When you hear the name â€œMido Multifortâ€, what are you picturing? For me, that calls to mind a watch design with a rather prominent feature on the dial – Geneva stripes. This stands out because itâ€™s a finishing technique that we normally see reserved for the movement, and not the dial. Well, Mido is trying to break me of that mental picture habit, it seems, with the release of the Mido Multifort Patrimony.
You see, the dial of the Mido Multifort Patrimony has a more traditional finish to it, that of a sunburst pattern. Where are the Geneva stripes, you might ask (as I did)? Well they show up in a more expected place (for any other watch, that is), on the rotor of the movement. That rotor – visible through the sapphire window on the casebook – is attached to the Mido Caliber 80 (which starts life as an ETA C07.621). This is an ElaborÃ©-grade movement that gets you up to an 80-hour power reserve. Ergo, the Caliber 80. This, in turn, powers the functions of the watch.
Flipping it over, you can see that the Mido Multifort Patrimony is a relatively simple watch, a three-hander plus date configuration. The styling of the dial itself starts us off with a vintage feel, but itâ€™s really that bit of text around the outer edge that seals the deal. Whatâ€™s PulsomÃ©tre mean? Thatâ€™s a pulsimeter scale, aka, something you can use to calculate your pulse. The instructions – such as they are – accompanying that text are to measure the passing of time it takes to get to 30 beats. Then, that gives you a simple readout on the dial of what the beats per minute (of your heart, not the watch) are. This is something perhaps more of use in the medical field, but hey, why not check your own heart rate? And really, when it comes to a vintage dress watch like this, this scale differentiates the watch, and updates the game a bit.
Though, for me calling the Mido Multifort Patrimony, youâ€™ve got a surprising amount of luminous paint being used. Youâ€™ve got the indexes and numerals filled with it, as well as the syringe hour and minute hands. What this gives, then, is a watch that fits into a sort of business casual sort of a feel. Itâ€™s not a sport watch, but itâ€™s not so dressy that you feel out of place at work with it. Then again, swap out the strap for something with a bit more of a sheen to it, and I think it could quite easily work with a suit as well. Perhaps a jacket with surgeon cuffs to complete the â€œIâ€™m not a doctor but play one in my mindâ€ sort of feel?
As I alluded to above, the Mido Multifort Patrimony definitely has an older feel to it. Sure, itâ€™s a modern movement tucked into a steel case, but the case design itself gives you that time-traveling feeling as well as the dial does. Youâ€™ve got gently twisted and beveled lugs coming off of the fairly thin bezel that surrounds one of my favorite features of an older-looking watch – the boxed crystal. While on true vintage, thatâ€™s often plexiglass, here, itâ€™s the form of durable sapphire. All in all, itâ€™s a look I like.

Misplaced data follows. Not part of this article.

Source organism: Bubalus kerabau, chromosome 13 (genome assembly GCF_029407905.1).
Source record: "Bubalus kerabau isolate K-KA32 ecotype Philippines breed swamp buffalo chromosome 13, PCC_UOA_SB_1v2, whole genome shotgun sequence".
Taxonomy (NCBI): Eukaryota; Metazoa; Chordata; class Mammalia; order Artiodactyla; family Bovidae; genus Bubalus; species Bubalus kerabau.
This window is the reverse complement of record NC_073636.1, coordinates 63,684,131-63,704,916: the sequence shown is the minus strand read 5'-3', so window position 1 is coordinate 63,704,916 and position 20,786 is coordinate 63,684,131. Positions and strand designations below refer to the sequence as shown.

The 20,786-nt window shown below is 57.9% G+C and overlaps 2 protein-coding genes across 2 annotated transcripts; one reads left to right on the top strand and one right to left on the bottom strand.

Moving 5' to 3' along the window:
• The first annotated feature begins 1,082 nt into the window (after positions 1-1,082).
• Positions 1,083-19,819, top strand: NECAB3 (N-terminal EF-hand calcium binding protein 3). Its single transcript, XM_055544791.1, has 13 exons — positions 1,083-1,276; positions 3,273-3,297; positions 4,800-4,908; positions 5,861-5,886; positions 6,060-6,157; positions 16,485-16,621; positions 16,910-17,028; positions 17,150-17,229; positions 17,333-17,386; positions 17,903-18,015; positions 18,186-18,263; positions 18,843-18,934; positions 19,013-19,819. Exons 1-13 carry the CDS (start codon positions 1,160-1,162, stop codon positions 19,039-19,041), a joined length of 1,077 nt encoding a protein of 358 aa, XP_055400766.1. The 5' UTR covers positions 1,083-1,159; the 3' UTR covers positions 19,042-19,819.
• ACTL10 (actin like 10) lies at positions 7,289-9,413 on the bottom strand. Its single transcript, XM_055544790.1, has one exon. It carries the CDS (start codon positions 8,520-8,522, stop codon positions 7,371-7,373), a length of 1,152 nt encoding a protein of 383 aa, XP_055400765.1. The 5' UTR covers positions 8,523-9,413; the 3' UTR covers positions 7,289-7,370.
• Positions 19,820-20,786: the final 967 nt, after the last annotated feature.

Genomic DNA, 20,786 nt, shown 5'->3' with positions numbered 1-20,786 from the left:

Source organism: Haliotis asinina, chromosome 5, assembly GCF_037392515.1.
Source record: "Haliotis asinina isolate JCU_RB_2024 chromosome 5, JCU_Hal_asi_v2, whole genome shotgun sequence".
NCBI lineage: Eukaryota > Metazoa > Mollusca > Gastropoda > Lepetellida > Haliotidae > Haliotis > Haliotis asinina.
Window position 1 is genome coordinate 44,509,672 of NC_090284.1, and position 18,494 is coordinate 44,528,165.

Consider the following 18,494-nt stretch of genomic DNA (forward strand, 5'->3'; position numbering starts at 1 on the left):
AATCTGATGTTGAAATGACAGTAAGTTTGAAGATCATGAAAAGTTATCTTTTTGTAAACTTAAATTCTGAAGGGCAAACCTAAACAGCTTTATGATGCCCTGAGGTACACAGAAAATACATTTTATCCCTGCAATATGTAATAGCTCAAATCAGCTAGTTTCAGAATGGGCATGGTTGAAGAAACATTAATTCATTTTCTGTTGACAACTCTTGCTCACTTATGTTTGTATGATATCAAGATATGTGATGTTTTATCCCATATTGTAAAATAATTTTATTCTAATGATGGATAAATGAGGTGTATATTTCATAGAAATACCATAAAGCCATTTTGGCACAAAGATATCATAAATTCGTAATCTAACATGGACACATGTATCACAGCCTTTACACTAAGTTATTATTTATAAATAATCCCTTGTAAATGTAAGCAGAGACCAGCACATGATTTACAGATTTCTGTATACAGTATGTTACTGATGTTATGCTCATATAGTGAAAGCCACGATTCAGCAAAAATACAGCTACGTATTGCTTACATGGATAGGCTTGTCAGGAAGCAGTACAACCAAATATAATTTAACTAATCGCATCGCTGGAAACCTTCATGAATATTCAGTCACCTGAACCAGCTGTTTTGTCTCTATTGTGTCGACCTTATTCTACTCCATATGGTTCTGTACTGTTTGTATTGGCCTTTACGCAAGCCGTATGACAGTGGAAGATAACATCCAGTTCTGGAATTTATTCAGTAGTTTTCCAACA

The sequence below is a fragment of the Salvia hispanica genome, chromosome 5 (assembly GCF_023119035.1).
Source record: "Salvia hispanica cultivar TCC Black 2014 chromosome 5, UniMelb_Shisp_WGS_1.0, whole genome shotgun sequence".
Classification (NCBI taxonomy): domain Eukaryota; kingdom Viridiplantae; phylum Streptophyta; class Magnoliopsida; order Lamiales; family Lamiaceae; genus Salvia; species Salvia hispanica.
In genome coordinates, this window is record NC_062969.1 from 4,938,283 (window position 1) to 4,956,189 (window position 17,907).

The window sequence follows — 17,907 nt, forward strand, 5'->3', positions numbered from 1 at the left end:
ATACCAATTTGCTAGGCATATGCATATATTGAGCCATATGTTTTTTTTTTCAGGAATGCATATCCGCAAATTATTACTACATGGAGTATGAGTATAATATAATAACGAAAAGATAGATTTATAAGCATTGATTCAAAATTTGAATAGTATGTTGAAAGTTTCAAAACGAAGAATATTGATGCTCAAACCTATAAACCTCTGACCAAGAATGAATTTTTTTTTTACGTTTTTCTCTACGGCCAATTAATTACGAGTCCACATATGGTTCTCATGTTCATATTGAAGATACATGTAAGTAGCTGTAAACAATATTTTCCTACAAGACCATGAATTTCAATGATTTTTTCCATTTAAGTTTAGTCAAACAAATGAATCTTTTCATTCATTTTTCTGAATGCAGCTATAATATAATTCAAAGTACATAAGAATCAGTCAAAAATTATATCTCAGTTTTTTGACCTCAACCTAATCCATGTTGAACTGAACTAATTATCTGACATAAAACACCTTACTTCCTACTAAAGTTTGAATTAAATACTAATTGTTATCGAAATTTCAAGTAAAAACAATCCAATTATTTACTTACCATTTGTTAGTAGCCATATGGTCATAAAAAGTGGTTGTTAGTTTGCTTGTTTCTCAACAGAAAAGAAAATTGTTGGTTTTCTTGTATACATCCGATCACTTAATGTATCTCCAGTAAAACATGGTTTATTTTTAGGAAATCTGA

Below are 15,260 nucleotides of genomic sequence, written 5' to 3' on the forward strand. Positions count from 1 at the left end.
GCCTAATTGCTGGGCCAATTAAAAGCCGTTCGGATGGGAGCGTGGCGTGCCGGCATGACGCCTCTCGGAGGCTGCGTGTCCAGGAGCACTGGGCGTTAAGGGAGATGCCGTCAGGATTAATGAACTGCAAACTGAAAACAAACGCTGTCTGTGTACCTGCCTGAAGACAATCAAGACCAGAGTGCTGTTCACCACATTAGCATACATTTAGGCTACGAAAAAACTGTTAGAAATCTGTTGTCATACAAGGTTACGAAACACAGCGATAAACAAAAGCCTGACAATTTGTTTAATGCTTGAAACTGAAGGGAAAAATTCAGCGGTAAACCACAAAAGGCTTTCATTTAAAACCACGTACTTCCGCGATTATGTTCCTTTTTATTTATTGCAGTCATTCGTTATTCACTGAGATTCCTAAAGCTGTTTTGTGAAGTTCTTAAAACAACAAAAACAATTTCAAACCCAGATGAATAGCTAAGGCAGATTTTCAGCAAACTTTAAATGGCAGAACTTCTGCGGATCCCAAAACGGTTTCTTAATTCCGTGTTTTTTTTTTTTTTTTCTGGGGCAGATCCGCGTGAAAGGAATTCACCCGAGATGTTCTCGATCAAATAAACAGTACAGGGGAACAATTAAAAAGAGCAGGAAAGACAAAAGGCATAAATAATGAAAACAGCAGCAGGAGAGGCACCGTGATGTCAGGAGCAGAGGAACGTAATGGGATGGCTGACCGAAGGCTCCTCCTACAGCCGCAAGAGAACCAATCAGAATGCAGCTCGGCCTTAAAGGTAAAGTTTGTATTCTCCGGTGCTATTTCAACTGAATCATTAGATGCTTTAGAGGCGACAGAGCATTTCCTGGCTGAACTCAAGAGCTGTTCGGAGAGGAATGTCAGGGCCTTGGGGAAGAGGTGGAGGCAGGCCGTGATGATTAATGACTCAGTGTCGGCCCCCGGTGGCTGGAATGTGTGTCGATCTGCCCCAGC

Of course, thatâ€™s helped by the fact that the Mido Multifort Patrimony is offered in a lovely blue dial paired to a tan strap. There are two other options as well – another steel case with grey dial and black strap, and then a golden PVD case on darker brown strap. Frankly, all three of those straps would look sharp against the blue dial. Combo pack for the win! For the two steel finish models, youâ€™ll be bringing along $890 to the store, while the gold PVD version bumps the price up to $1,000. While I may have still think of the Multifort lineup as having Geneva stripes all over the dial, the old-school Mido Multifort Patrimony may just get me to change my mental picture. Itâ€™s a tidy look, particularly if you are attached to the medical field (or simply like checking your pulse). shopmido.com
- Brand & Model: Mido Multifort Patrimony
- Price: $890 (steel) / $1,000 (PVD)
- Who we think it might be for: You want a vintage feel (complete with pulsimeter scale) hiding modern materials and accuracy
- Would I buy one for myself based on what Iâ€™ve seen? Indeed – this looks like a great every day (or every-other day, with that power reserve) sort of â€œat the officeâ€ watch
- What spoke to me the most about this watch: The twisted lugs and the boxed sapphire crystal
Tech Specs from Mido
- Automatic Mido Caliber 80 (ETA C07.621 base), 111â„2â€™â€™â€™, Ã˜25.60 mm, height: 5.22 mm, 25 jewels, 21,600 vph.
- Finely decorated ElaborÃ©-grade move- ment, oscillating weight decorated with Geneva stripes and the Mido logo.
- Functions HMSD + day.
- Adjusted on 3 different positions for high accuracy.
- Up to 80 hours of power reserve.
- Polished and satin-finished 316L stainless steel, Ã˜40 mm, 3 pieces, box sapphire crystal and screwed case back
- Finely decorated ElaborÃ©-grade movement visible through the transparent case back
- Engraved serial number
- Water-resistant up to a pressure of 5 bars (50 m /165 ft).
- STRAP : Cognac-coloured genuine cow leather, natural look, pin buckle in stainless steel.
- Domed, graduated blue colour, finely sunray satin-finished
- Indexes coated with white Super- LumiNovaÂ®, pulsimeter scale around the edge.
- Date aperture at 6 oâ€™clock.
- HANDS: Flat diamond-cut hour and minute hands with white Super-LumiNovaÂ®, flat diamond-cut seconds hand.